What Is the Plantar Plate?

The plantar plate is a soft tissue structure on the bottom of the foot under the metatarsal head. The plantar plate is composed of type 1 collagen and fibrocartilage. The plantar plate attaches to the base of the toe and the metatarsal (long bone that goes to the toe).

What Is the Function of the Plantar Plate?

The plantar plate cushions the bottom of the metatarsal head while walking and running. In addition, the plantar plate helps bring the toe to the floor while standing.

What Are Causes of Plantar Plate Tears?

The following are causes of plantar plate tears:

  • A long first metatarsal
  • A short second metatarsal
  • A short third metatarsal
  • Biomechanical abnormalities and imbalances in the foot causing overload of one of the metatarsals
  • An untreated metatarsus adductus (pigeon toed) deformity
  • Arthritis of the big toe
  • Cortisone injection into the area

What Are the Symptoms of a Plantar Plate Tear?

The following problems can be symptoms of a plantar plate tear:

  • Pain in the ball of the foot that has persisted despite changes in shoes and activities
  • A second or third toe that appears to be changing position over time
  • A diagnosed ‘neuroma’ that has not been responsive to treatment

How Do You Diagnose a Plantar Plate Tear?

The proper diagnosis of a plantar plate tear as well as any underlying foot deformity starts with a physical exam. Your Weil Foot & Ankle Surgeon will take a thorough history of your foot problem. Then, he or she will examine your foot looking for:


X-rays will be ordered for both feet (even if the pain is only in one foot) to assess the quality and alignment of the bones of the foot. X-rays are taken of both feet in order to compare the painful foot to the non-painful foot. In addition, this will help your Weil Foot & Ankle Surgeon rule out the possibility of fractures or stress fractures in the foot.

Magnetic Resonance Imaging (MRI)

If your Weil Foot & Ankle Surgeon suspects that you might have a plantar plate tear, he or she may order an MRI or an ultrasound. Magnetic resonance imaging is one of the most sensitive imaging techniques for this particular problem. In research conducted at the Weil Foot & Ankle Institute, it was found that the overall accuracy of MRI in determining if plantar plate pathology was present was 96%. This study also revealed a sensitivity of 95%, a specificity of 100%, a positive predictive value of 100% and a negative predictive value of 67%. The Weil Foot & Ankle Institute has three extremity MRI’s on site at our Des Plaines, Highland Park, and Lincoln Park locations. These extremity MRI’s only take about 30 minutes for the study and only requires the patient put their foot into a painless machine avoiding the uncomfortable claustrophobia that some MRI devices create.


Ultrasound is currently being investigated for its accuracy in diagnosing this pathology. We have an ongoing study looking at diagnostic ultrasound as compared to MRI findings and intra-operative findings. The early results from this study suggest that ultrasound evaluation of the plantar plate is highly technician dependant. Although the ability of the ultrasound and technician to detect if plantar plate pathology is present is relatively high (75%), the ability to accurately detect the location of the plantar plate pathology is very low (31%).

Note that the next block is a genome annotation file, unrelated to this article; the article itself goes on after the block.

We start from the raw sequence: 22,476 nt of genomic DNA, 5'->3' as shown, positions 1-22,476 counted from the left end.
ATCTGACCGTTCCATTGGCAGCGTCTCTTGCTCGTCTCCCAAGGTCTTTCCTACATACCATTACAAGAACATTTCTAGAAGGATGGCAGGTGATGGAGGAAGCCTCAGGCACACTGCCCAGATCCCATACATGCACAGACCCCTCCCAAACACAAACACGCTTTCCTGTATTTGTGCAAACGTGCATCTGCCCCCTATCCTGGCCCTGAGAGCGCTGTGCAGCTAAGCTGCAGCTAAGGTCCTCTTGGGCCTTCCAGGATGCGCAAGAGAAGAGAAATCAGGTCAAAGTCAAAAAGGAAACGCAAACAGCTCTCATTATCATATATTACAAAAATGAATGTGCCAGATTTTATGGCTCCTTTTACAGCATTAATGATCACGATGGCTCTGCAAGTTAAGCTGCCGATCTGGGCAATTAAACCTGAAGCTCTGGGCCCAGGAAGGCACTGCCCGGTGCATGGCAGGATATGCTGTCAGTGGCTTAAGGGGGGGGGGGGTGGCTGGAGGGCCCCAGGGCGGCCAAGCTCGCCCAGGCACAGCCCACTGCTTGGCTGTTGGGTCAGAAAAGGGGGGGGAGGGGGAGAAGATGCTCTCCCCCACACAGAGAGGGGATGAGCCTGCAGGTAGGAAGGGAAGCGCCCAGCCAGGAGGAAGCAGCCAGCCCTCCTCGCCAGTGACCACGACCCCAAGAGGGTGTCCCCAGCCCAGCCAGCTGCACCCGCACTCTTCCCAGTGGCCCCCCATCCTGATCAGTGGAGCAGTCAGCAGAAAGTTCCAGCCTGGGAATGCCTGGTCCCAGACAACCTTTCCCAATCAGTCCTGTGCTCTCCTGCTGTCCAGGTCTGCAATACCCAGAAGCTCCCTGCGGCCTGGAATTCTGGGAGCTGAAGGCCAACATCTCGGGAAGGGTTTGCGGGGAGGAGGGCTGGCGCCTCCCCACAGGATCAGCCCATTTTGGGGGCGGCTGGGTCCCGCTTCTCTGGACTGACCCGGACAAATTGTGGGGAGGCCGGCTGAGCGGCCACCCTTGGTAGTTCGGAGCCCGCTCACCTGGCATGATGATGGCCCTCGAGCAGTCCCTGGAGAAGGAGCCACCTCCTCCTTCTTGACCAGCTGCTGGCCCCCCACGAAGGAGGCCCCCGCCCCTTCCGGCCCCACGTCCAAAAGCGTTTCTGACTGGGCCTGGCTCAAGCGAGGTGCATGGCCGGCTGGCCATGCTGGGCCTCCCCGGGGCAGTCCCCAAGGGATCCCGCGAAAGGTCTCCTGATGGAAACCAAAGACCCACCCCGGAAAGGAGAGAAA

Non-Surgical Treatment Options

Non-surgical treatment options for this pathology are initiated to help alleviate any discomfort in the foot. They include:

  • Rest
  • Ice
  • Anti-inflammatory medication – Sometimes medications such as naproxen and Celebrex can help with painful inflammation at the bottom of the foot.
  • Orthotics: Sometimes shoe inserts can help take pressure off the overstressed areas of the feet
  • Changes in Shoes: Avoiding shoes that aggravate this problem (high heels and tight shoes)

When Is Surgical Treatment Necessary?

Surgical treatment is suggested when non-surgical measures fail to alleviate pain and begin to limit your lifestyle.

Surgically this problem is corrected with a procedure invented and pioneered by Dr. Weil, Jr. This procedure has been extensively studied at Weil Foot & Ankle Institute. An incision is made on the top of the foot. The long bone causing the plantar plate to be torn is shortened and the ligament at the bottom of the foot is re-attached to the bone in the toe. In addition, any other problems in the front part of the foot (bunions, hammertoes, etc.) can be surgically treated at the same time.

After surgery, you can expect to be in a bulky dressing and surgical shoe for 7–10 days. At your first post-operative appointment, your bandages are removed and you are allowed to get back into a gym shoe. Physical therapy starts at this time and is one of the most important parts of the post-op course.

Weil Foot & Ankle Institute is a leader in researching causes, imaging and treatment related to this condition.

If you think that this problem is causing pain in your foot, call Weil Foot & Ankle Institute for an appointment today at

Publications by Weil Foot & Ankle Institute physicians on this topic:

Diagnosis of Plantar Plate Injury by Magnetic Resonance Imaging with Reference to Intraoperative Findings

Magnetic Resonance Imaging Versus Musculoskeletal Ultrasound – A Comparison of Two Imaging Modalities for Identification and Localization of Plantar Plate Pathology

The Role of the Abnormal Metatarsal Parabola in the Development of Plantar Plate Tears

Current Concepts in Plantar Plate Repair

Anatomic Plantar Plate Repair Using the Weil Metatarsal Osteotomy Approach

Corrections of Second MTP Joint Instability Using a Weil Osteotomy and Dorsal Approach Plantar Plate Repair: A New Technique

Musculoskeletal Ultrasound Evaluation of the Plantar Plate for Identification of the Plantar Plate Tears

Radiographic Exam Predictors of Plantar Plate Tears

Clinical Exam Predictors of Plantar Plate Tears